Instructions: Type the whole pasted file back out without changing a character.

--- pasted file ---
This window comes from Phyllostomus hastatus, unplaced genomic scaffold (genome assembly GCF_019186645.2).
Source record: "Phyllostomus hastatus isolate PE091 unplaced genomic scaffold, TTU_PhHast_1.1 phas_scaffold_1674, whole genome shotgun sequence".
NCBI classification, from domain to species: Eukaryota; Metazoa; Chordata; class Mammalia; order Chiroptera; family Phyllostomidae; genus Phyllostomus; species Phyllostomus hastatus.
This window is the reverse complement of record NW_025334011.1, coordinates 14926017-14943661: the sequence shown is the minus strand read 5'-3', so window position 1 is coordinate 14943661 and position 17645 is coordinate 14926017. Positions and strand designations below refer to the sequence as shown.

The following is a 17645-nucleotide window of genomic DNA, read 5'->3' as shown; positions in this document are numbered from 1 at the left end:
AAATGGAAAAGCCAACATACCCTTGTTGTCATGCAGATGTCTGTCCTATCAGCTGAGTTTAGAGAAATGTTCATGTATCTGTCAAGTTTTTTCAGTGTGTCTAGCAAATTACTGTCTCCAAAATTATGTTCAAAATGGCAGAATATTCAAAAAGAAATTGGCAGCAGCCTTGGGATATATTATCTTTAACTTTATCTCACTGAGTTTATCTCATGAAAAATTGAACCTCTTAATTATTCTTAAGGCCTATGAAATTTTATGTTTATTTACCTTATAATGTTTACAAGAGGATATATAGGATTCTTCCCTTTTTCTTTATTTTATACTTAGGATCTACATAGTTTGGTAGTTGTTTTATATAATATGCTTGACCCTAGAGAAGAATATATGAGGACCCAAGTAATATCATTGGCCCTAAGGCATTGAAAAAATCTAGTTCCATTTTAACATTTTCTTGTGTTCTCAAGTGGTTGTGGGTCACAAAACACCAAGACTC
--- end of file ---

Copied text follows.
This window comes from Phyllostomus hastatus, unplaced genomic scaffold (genome assembly GCF_019186645.2).
Source record: "Phyllostomus hastatus isolate PE091 unplaced genomic scaffold, TTU_PhHast_1.1 phas_scaffold_1674, whole genome shotgun sequence".
NCBI classification, from domain to species: Eukaryota; Metazoa; Chordata; class Mammalia; order Chiroptera; family Phyllostomidae; genus Phyllostomus; species Phyllostomus hastatus.
This window is the reverse complement of record NW_025334011.1, coordinates 14926017-14943661: the sequence shown is the minus strand read 5'-3', so window position 1 is coordinate 14943661 and position 17645 is coordinate 14926017. Positions and strand designations below refer to the sequence as shown.

The following is a 17645-nucleotide window of genomic DNA, read 5'->3' as shown; positions in this document are numbered from 1 at the left end:
AAATGGAAAAGCCAACATACCCTTGTTGTCATGCAGATGTCTGTCCTATCAGCTGAGTTTAGAGAAATGTTCATGTATCTGTCAAGTTTTTTCAGTGTGTCTAGCAAATTACTGTCTCCAAAATTATGTTCAAAATGGCAGAATATTCAAAAAGAAATTGGCAGCAGCCTTGGGATATATTATCTTTAACTTTATCTCACTGAGTTTATCTCATGAAAAATTGAACCTCTTAATTATTCTTAAGGCCTATGAAATTTTATGTTTATTTACCTTATAATGTTTACAAGAGGATATATAGGATTCTTCCCTTTTTCTTTATTTTATACTTAGGATCTACATAGTTTGGTAGTTGTTTTATATAATATGCTTGACCCTAGAGAAGAATATATGAGGACCCAAGTAATATCATTGGCCCTAAGGCATTGAAAAAATCTAGTTCCATTTTAACATTTTCTTGTGTTCTCAAGTGGTTGTGGGTCACAAAACACCAAGACTC